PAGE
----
G.P. Singh, C.J.
1. This is a reference made by the Appellate Tribunalunder Section 64(1) of the E.D. Act, 1953, referring for our answer the followingquestion of law :
'Whether, on the facts and in the circumstances of the case, the Tribunal was justified in law in holding that the value of the shares of the lineal descendants of the deceased in the joint family property should not be included in the total value of the estate for the purpose of determining the rate of estate duty '
2. The dispute relates to the assessment of estate duty on the estate of Brijlal who died on 12th July, 1967. The accountable person is Santram, one of the sons of the deceased. In determining the total value of the estate, an amount of Rs. 1,27,053, representing the value of the interest in the joint family property of all the lineal descendants of the deceased, was added under Section 34(1)(c) of the Act by the Assistant Controller of Estate Duty. The Appellate Controller maintained the addition subject to some relief in regard to the valuation of certain assets. In second appeal filed before the Tribunal, it was held that Section 34(1)(c) could not enable the addition made by the Asst. Controller as that section was held to be ultra vires by the Madras High Court in V. Devaki Ammal v. Asst. CED : 91ITR24(Mad) . The Tribunal was of the view that as the Madras decision was the only decision on the point, it was bound to follow the same and to hold that the addition made by the Asst. Controller was bad.
3. Now, when the reference comes up before us for hearing, we find that the validity of Section 34(1)(c) has been upheld by the Andhra Pradesh, Punjab and Allahabad High Courts. These decisions are : N. Krishna Prasad v. Asst. CED : 86ITR332(AP) , Hari Ram v. Asst. CED and Badri Vishal Tandon v. Asst. CED : 103ITR468(All) . As the question referred is whether the Tribunal was justified in law in holding that the value of the shares of the lineal descendants of the deceased in the joint family property should not be included in the total value of the estate and as different opinions have been expressed on the question of validity of Section 34(1)(c), it is inevitable for us to examine as to what the correct law is and whether Section 34(1)(c) is valid or not. In this connection, we may refer to our decision in CIT v. Vrajlal Manilal & Co, : 127ITR512(MP) . In that case, we pointed out that although the question relating to the constitutional validity of a provision of the Act cannot ordinarily be examined in a reference, the position is different when the constitutional validity has already been examined by different High Courts under Article 226 and the Tribunal has followed the view expressed by one of the High Courts that the provision is invalid. Now, coming to the constitutional validity of Section 34(1)(c), we do not think it necessary to give our reasons in detail, for, we substantially agree with the reasons expressed by the Andhra Pradesh, Punjab and Allahabad High Courts holding the provision to be valid. The reasoning of the Madras High Court in V. Devaki Ammal v. Asst. CED : 91ITR24(Mad) in holding that Section 34(1)(c) is invalid, is that this section goes beyond the charging section and that it creates a discrimination between coparceners who are lineal descendants and coparceners who are not lineal descendants of the deceased. As regards the first ground that Section 34(1)(c) goes beyond the scope of the charging section, we are of opinion that the charging section of a taxing Act has not to be read in isolation ; it has to be read along with the other provisions contained in the same Act. Section 34(1)(c) is a part of the Act and has to be read along with Section 5. The charge of estate duty is on the principal value of the estate which passes on the death of a person. By the aggregation allowed by Section 34(1)(c), the property of the lineal descendants of the person dying is not brought to tax. The effect of the aggregation is only to increase the rate of tax on the estate left by the deceased. It cannot, therefore, be said that Section 34(1)(c) brings to tax the property of the lineal descendants. As regards the second ground that there is a discrimination between coparceners who are lineal descendants and coparceners who are not lineal descendants of the deceased, it is apparent that the coparceners who are lincal descendants stand as a class different and distinct from other coparceners for the simple reason that lineal descendants up to three degrees get an interest by birth in the coparcenary interest of their father, grandfather and great grandfather, whereas other relations do not acquire such, an interest. The idea behind the aggregation of interest of lineal descendants with the coparcenary interest of the deceased for rate purposes is to bring about some parity in the taxation of the Mitakshara joint family and the Dayabhaga joint family. It is well settled that in matters of taxation the Legislature has a wide discretion of selecting properties, persons and rates and a provision in a taxing Act cannot be lightly held to be invalid on the ground of violation of Article 14 of the Constitution. With great respect, we are unable to agree with the view taken by the Madras High Court in V. Devaki Ammal v. Asst. CED : 91ITR24(Mad) . We would also like to point out that in an earlier case of the Madras High Court, Ramanathan Chettiar v. Asst. CED : 76ITR402(Mad) , Section 34(1)(c) was held to be valid.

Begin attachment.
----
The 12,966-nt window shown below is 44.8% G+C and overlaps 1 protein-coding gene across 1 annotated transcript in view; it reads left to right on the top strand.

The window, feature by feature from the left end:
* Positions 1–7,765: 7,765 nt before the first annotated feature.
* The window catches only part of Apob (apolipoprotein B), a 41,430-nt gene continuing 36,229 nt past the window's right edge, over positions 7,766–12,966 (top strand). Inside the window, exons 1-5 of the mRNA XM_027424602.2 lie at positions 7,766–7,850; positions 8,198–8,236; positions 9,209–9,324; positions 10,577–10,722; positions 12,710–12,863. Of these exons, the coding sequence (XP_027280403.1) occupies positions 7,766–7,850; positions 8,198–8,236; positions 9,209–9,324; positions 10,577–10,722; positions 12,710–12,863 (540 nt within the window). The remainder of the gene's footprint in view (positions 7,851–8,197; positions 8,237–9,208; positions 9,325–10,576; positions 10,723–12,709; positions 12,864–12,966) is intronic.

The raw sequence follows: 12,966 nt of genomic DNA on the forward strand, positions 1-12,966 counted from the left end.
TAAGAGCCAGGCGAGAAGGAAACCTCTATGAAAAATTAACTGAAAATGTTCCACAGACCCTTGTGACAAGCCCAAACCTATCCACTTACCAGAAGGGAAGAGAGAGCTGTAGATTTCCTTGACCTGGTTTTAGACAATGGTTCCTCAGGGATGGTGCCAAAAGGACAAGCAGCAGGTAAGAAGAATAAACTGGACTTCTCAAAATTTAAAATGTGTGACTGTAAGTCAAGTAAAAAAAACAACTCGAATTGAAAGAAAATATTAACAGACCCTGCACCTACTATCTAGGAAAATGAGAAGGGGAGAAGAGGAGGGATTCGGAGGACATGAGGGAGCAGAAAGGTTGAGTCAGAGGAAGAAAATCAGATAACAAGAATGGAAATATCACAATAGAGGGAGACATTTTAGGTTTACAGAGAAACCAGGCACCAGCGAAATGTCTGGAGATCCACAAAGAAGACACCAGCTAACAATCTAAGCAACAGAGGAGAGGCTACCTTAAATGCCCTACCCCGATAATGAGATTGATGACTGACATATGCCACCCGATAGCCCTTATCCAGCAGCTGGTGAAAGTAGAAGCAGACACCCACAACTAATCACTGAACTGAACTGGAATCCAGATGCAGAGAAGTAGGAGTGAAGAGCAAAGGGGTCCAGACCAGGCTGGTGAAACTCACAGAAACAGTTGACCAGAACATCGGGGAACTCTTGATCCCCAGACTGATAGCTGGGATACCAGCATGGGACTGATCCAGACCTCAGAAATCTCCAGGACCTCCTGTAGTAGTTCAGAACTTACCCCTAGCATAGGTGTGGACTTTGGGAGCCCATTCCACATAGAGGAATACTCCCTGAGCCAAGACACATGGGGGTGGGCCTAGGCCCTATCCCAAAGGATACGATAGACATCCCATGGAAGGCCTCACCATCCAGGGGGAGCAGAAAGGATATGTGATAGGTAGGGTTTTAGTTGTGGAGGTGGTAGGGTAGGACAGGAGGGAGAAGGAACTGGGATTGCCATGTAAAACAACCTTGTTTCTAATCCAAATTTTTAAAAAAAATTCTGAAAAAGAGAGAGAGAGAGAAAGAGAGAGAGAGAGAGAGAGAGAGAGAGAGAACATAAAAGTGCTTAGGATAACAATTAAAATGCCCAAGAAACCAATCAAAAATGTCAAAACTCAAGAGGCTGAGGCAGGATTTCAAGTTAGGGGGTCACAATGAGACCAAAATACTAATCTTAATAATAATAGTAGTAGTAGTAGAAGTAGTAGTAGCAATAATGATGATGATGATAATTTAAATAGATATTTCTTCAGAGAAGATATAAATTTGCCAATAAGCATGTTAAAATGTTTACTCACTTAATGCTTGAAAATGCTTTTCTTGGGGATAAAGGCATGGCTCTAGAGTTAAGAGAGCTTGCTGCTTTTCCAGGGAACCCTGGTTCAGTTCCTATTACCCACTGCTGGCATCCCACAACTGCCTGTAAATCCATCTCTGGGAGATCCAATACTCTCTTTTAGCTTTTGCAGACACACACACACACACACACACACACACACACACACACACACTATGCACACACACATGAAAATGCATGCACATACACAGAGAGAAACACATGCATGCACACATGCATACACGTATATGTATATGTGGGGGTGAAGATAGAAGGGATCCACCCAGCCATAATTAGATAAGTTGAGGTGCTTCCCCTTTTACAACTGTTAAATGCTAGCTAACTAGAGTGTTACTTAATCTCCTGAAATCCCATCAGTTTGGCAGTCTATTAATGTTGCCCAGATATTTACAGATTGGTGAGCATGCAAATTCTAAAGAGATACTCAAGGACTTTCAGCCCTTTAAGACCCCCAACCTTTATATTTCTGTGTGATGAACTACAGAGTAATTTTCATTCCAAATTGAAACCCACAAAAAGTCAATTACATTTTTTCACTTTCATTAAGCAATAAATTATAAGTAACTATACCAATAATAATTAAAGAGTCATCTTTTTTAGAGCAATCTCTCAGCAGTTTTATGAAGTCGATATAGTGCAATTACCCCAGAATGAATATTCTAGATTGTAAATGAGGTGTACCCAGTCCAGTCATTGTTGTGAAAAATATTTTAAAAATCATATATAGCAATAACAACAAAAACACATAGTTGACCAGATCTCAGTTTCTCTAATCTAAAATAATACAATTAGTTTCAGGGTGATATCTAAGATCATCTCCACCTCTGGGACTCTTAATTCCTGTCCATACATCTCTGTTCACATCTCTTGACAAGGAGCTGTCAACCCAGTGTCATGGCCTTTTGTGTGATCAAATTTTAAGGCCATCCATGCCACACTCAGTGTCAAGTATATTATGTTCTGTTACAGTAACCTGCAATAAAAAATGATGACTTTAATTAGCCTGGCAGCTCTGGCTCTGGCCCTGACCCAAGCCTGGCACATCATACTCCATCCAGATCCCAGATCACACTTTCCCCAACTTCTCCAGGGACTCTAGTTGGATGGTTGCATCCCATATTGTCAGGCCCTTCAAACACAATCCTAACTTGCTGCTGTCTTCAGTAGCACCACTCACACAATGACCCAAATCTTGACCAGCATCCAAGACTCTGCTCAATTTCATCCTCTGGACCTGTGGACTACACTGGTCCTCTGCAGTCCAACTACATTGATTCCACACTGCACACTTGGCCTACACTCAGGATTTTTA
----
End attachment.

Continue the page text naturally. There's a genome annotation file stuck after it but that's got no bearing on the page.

4. For the reasons given above, our answer to the question referred is in the negative, in favour of the department and against the accountable person. There will be no order as to costs of this reference.